USask Law is the only law school in Saskatchewan. It provides legal education to law students from all over Canada and students from abroad. On this page, you will learn about special qualities, enrolment statistics, admission requirements, tuitions fees, scholarships, and the curriculum of USask Law.

2-Year Graduate Entry LLB is a popular alternative for many Canadian students.

Law School Summary

There are many unique qualities of the University of Saskatchewan School of Law, some of them are listed below.

Strengths of USask Law

The University of Saskatchewan is one of the very few Canadian law schools to teach the Certification in Common Law in French (CCLF), also known as the Certification de common law en français. Cross-institutional bonds with the University of Ottawa Faculty of Law have been formed for the purpose of materializing the CCLF tuition.

Apart from that, the University of Saskatchewan Law has a Native Law Centre and operates a Human Rights Chair, simultaneously running combined programs in Law and Business, Arts or Sciences.

The University also has a well-equipped law library with 241 seats and 345,302 volumes of legal academic work from Canada, Britain, the United States, the Commonwealth and other international jurisdictions. Aboriginal Law, Criminal Law, Contract Law, Tort Law, and International Human Rights Law are some of the most prevalent academic topics across the library’s index of topics.

Special Qualities of USask Law

Saskatchewan may not be the largest Canadian province, yet that has not detracted it from supplementing its exchange programs to Belgium, the Czech Republic, Finland, Norway, Sweden, and the United Kingdom with newer destinations, namely Australia, New Zealand, South Africa, and Hungary.

The University of Saskatchewan Law has adopted the following motto to accurately reflect its equity in education – ‘Let Justice Be Done’ (Fiat Justitia). More specifically as to the latter, the Faculty of Law operates the so-called CLASSIC (Community Legal Services for Saskatoon Inner City Inc) law clinic current students can partake in to obtain legal work experience.

For those keen on developing their written and verbal communication, they can participate in the Saskatchewan Law Review journal. That involves submitting their own publications. To improve their advocacy students engage in the mandatory segment of the first-year Legal Research and Writing module – Mooting.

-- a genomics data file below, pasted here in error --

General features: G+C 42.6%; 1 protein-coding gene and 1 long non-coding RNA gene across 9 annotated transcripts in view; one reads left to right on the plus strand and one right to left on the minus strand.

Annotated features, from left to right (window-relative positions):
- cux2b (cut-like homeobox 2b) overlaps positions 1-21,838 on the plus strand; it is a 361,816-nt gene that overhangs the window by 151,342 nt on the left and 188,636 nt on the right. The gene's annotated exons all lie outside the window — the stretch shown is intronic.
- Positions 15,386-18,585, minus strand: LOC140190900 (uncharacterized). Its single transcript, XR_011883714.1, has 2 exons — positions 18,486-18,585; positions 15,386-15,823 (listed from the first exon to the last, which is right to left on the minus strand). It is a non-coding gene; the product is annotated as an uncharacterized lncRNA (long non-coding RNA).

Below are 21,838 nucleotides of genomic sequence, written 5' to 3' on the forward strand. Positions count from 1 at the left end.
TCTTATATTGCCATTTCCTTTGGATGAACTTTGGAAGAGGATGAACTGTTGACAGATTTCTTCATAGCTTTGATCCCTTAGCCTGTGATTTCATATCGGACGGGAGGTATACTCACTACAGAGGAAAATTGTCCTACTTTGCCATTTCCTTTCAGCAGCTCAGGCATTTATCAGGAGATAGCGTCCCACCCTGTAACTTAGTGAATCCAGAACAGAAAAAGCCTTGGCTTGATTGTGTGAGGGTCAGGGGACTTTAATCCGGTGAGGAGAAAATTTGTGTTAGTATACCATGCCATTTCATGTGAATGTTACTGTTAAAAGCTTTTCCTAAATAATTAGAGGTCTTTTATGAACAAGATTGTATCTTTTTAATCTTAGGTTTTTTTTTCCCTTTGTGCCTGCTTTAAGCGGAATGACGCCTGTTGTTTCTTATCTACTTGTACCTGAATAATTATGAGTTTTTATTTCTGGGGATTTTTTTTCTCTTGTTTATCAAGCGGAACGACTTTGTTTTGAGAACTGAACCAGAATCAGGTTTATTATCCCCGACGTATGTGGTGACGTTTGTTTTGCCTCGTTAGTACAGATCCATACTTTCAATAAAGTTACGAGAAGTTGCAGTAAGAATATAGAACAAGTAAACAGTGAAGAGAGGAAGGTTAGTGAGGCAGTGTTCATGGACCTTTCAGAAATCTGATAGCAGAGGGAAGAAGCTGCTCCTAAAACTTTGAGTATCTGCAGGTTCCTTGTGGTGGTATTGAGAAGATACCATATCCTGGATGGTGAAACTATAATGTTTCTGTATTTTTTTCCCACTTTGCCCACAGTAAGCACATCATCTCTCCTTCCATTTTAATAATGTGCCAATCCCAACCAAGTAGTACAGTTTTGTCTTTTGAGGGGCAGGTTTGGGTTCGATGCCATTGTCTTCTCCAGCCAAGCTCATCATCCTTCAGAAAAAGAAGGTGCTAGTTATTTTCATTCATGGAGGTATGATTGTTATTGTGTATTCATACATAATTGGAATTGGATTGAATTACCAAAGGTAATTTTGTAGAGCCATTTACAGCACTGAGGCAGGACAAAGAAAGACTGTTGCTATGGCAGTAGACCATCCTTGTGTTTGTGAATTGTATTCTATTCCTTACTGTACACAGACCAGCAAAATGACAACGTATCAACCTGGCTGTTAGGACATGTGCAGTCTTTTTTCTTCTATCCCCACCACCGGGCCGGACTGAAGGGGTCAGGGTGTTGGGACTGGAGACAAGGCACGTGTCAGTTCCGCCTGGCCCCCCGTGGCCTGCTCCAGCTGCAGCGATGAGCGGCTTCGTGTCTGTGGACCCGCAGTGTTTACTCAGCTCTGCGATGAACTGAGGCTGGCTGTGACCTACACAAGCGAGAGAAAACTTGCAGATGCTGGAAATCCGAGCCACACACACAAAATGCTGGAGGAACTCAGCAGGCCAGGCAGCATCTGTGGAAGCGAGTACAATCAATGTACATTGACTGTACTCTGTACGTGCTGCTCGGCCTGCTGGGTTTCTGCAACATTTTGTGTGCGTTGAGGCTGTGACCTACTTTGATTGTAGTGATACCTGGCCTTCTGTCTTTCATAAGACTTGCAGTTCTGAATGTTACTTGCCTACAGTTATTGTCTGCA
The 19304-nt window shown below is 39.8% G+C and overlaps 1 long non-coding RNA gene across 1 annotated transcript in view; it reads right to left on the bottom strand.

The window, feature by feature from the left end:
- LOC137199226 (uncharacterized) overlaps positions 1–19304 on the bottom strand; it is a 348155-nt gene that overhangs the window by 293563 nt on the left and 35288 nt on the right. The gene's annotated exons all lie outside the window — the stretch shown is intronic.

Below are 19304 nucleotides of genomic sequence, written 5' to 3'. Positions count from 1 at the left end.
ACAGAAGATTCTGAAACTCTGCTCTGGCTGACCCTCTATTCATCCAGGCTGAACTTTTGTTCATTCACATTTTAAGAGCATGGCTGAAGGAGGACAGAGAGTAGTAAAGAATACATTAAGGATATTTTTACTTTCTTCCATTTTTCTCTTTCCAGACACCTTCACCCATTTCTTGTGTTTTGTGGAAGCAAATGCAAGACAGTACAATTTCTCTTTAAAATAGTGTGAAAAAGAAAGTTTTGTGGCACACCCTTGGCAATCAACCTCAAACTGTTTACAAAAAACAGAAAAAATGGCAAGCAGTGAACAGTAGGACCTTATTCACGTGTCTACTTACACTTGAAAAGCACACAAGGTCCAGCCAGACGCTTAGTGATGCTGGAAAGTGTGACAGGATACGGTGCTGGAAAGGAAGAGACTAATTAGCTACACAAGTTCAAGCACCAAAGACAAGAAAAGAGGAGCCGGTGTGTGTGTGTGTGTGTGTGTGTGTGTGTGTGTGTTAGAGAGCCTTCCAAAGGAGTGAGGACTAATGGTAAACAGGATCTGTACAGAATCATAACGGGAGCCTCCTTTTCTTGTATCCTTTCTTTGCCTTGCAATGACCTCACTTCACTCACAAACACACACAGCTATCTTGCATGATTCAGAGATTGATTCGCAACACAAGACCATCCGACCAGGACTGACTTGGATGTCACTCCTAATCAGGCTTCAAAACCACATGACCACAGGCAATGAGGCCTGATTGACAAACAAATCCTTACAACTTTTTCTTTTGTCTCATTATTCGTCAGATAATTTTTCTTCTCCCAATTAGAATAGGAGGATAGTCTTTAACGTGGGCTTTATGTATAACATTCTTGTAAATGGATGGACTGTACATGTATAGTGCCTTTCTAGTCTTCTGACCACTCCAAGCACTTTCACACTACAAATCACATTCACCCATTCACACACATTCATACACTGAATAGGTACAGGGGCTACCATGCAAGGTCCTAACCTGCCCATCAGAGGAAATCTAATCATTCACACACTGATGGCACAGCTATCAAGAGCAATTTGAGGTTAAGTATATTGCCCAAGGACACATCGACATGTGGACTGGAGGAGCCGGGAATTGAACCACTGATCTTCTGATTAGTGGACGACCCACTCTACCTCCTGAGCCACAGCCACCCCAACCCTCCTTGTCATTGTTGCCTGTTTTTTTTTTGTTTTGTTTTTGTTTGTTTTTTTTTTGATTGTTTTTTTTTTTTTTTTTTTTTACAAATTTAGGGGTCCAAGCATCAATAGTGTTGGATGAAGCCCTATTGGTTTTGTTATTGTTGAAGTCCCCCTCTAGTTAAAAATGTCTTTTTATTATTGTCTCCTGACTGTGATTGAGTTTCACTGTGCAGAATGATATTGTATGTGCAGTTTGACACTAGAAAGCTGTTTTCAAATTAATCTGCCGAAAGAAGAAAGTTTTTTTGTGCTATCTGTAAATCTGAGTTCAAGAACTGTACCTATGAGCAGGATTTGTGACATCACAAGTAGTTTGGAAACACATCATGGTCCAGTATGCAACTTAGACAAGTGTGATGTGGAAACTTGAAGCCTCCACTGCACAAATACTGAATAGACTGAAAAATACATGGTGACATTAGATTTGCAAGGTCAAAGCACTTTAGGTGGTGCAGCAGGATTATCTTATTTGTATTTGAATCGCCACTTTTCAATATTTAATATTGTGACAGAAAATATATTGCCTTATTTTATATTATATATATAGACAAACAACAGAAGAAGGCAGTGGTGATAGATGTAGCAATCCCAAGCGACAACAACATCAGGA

Check out Different Types of Law Degrees.

USask Law Admissions

Current and former residents of Saskatchewan (or the Yukon, Northwest and Nunavut Territories, Prince Edward Island and Newfoundland and Labrador) or those with spouse and/or sibling connections to Saskatchewan are advantaged during the selection process.

Saskatchewan Law School’s website has a link to an online application form that must be submitted during the period of November 1 (preceding year) to February 1 (intake year), which is also the overall application deadline.

Applicants are categorized as ‘Regular’, ‘Special’ or ‘Indigenous’. ‘Special applicants’ are those, who are non-native English speakers, are part of the ethnic minorities’ groups, or have learning/physical disabilities or any other educational interruptions arising from employment, household obligations, or educational interruptions.

Undergraduate Degree

Having come from a standard three-year undergraduate degree worth 90 credits will cause you no problems applying for a Juris Doctor place at the Saskatchewan Law School. For those with shorter/interrupted bachelor degrees, two years of higher education equalling a minimum of 48 credits may also secure you a place.


The LSAT is a vital application component and must be sat between June of the preceding year and January of the intake year. A score of 158-159 or more should satisfy the College of Law’s LSAT admission criterium.


Grade point average of 3.36-3.7 (depending on the results of other applicants) would guarantee applicants a higher chance of acceptance. Having said this, for instance, the 2015 cohort of candidates exemplified a median grade score of 3.34 and an average LSAT score of 159.

Enrolment Statistics

The latest statistics published on the University of Saskatchewan Law website suggest that the average volume of entry submissions fluctuates between 900 and a peak point of 1,250.

In principle, standardly 126 places are awarded to first-year Juris Doctor students. Thus, the base acceptance rate is 14%, although it can decrease down to around 10% depending on how many applications are received.

In more recent times, approximately 1,120 applications were submitted by each of the 2020 and 2021 cohorts of applicants, resulting in the quite exceptional 138 and 126 places being awarded, respectively. This translates to the acceptance rate of 12.3% and 11.3%

The latest data related to the admission of Indigenous students confirms that 33 such offers were made, of which 16 were accepted.

The overall number of law students has gone down to around 346-347 since the early 2010 heights. But in recent years, on average, there are 356 full-time students and 16 part-time. 48% of these were female, whereas on the broader scope two territories and 10 provinces were represented at the U of S Law.

In terms of academic staff, numbers have typically varied around 29, of which 21 are employed on a full-time basis and 11 are female.

Student Finance Information

View from the sky of the University of Saskatchewan


Tuition fees for International students are set at three times the rates of those for domestic citizens and residents, whereby this is exclusive of financial support arrangements.

  Canadian citizens International students
First-year fees $15,651 CDN $46,953 CDN
Second- and Third-year fees (per year) $15,651 CDN $46,953 CDN
Ancillary fees $988.24 CDN $988.24 CDN